Crystal-Storing Histiocytosis: Report of a Rare Case Presenting With Pathological Fracture of Femur. Is There More to the Entity?

    loading  Checking for direct PDF access through Ovid

Abstract

Crystal-storing histiocytosis (CSH) is a rare histiocytic lesion, most often described in association with lymphoid malignancies, especially plasma cell myeloma or lymphomas associated with monoclonal gammopathy. A few cases have also been described in patients without an underlying lymphoid/plasmacytic neoplasm. The histiocytes are characterized by intralysosomal accumulation of crystals composed of whole or part of the immunoglobulin molecule. The pathobiology is largely unclear. It is a rare phenomenon and the available literature is restricted to case reports and a few case series. We present a case of a 70-year-old gentleman who presented with pathological fracture of left neck of femur secondary to CSH, a presentation so far unreported in the literature. Because of associated clinical features, a plasma cell dyscrasia was suspected and the workup, including bone marrow biopsy, yielded a diagnosis of plasma cell myeloma. Histological examination of the excised femoral head showed near complete replacement of the marrow spaces with sheets of histocytes rich in intracytoplasmic crystals and only occasional plasma cells. The peculiar presentation with pathological fracture of femur in the index case and predominant tumefactive lesions in the cases in the literature might suggest a possible neoplastic origin of this lesion.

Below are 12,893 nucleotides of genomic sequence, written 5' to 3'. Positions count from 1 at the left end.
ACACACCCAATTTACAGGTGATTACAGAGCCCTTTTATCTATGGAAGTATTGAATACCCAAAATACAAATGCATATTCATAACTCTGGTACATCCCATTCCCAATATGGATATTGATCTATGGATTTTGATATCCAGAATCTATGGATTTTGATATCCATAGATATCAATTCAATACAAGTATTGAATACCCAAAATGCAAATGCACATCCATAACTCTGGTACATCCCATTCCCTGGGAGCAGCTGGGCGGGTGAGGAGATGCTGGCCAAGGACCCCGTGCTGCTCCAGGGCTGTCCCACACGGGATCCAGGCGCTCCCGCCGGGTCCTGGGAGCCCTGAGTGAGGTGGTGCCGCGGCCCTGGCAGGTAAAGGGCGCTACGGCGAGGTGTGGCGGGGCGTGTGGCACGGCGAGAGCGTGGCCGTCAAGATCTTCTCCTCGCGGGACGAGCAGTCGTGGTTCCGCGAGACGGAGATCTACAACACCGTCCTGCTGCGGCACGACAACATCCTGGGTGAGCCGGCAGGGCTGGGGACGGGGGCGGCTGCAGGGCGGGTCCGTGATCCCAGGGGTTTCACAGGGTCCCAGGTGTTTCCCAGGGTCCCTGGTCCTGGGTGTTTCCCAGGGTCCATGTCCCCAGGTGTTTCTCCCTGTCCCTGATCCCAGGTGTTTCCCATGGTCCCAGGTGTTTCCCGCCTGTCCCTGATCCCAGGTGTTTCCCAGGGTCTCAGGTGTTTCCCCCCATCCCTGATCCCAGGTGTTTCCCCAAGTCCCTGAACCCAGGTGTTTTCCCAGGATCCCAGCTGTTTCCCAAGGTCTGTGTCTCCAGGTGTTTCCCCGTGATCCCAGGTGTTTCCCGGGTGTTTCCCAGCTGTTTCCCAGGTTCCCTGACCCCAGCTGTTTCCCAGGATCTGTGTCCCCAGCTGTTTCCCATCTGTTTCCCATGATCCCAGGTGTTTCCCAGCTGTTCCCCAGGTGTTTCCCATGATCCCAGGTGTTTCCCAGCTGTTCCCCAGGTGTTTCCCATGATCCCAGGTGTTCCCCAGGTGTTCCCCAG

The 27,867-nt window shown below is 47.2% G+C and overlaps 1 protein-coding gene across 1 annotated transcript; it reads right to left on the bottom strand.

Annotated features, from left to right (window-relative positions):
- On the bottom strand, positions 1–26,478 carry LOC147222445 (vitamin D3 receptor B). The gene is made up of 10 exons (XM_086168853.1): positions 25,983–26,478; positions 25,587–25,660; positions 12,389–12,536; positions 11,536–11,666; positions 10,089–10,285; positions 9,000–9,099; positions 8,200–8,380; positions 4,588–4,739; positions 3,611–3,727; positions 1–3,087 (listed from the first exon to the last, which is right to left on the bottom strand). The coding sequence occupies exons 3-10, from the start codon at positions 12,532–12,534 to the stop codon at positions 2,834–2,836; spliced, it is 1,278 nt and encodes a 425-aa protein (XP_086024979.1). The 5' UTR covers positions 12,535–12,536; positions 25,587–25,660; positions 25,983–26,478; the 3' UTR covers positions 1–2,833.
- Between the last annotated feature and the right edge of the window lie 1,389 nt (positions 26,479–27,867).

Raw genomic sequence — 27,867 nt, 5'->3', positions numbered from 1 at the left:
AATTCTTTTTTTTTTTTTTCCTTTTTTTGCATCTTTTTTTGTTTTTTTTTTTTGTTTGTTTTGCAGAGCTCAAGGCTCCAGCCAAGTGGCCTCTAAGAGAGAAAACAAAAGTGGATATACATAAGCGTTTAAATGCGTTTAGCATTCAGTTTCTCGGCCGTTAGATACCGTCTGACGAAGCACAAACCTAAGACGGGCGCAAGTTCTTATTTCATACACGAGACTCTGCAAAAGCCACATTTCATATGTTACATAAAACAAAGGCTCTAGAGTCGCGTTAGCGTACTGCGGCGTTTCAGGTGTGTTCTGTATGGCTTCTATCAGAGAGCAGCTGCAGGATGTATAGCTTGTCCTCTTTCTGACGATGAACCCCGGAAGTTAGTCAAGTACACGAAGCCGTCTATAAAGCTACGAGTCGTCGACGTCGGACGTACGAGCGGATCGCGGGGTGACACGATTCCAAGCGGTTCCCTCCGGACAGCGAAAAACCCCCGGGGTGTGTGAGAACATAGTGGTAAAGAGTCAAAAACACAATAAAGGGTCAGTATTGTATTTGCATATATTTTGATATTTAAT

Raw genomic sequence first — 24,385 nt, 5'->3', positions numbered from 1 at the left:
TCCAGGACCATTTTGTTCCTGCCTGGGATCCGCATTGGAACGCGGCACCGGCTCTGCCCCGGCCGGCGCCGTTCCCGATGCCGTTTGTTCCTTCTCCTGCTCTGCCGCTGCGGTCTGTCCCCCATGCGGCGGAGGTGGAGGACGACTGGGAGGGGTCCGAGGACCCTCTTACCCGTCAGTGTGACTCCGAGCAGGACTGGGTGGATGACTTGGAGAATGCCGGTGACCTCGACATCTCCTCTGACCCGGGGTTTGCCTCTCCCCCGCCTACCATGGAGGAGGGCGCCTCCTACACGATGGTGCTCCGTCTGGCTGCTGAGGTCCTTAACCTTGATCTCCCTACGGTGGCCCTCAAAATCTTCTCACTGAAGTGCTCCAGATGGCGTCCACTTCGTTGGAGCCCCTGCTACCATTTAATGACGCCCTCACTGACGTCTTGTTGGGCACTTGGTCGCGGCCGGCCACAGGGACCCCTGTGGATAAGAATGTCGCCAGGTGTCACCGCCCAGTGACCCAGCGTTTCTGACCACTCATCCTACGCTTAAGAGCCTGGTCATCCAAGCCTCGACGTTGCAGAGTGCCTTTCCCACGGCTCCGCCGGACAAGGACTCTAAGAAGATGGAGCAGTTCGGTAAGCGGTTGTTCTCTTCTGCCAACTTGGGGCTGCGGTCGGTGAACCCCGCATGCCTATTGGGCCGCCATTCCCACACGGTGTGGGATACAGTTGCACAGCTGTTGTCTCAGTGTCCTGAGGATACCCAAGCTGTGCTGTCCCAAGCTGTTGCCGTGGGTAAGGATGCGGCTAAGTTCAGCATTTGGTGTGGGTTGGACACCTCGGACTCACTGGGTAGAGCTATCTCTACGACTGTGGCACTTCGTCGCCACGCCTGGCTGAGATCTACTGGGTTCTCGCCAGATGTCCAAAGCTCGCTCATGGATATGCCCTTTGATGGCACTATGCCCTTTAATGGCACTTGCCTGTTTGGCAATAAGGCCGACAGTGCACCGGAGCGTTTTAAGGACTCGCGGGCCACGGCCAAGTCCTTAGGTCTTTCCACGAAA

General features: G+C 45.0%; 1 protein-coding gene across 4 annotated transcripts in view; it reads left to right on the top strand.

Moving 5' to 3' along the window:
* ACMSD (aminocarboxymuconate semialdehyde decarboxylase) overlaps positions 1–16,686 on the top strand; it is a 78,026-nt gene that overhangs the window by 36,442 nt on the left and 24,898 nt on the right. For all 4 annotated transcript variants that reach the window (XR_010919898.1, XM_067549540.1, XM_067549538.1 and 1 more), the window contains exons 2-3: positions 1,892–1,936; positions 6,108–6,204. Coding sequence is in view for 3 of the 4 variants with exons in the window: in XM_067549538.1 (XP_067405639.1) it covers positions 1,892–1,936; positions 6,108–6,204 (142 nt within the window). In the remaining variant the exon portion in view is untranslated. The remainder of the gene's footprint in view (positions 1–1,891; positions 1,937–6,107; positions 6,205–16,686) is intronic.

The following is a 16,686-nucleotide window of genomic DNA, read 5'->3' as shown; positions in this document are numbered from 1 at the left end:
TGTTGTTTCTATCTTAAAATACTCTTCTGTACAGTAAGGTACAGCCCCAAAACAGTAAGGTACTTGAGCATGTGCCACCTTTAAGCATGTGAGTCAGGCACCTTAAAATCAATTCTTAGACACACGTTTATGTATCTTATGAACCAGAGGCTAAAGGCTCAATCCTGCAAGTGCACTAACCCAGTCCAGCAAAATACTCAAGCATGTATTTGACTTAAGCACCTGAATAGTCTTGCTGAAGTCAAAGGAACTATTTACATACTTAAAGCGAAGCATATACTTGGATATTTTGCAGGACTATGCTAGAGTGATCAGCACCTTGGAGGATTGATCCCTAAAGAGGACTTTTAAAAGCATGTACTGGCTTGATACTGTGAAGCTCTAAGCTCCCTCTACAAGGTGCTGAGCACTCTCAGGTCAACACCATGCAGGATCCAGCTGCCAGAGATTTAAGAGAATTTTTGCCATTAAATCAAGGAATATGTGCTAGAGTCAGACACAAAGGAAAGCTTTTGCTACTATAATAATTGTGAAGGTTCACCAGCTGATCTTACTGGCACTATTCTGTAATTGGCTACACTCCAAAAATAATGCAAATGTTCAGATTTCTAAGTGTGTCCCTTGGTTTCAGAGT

Related Topics

    loading  Loading Related Articles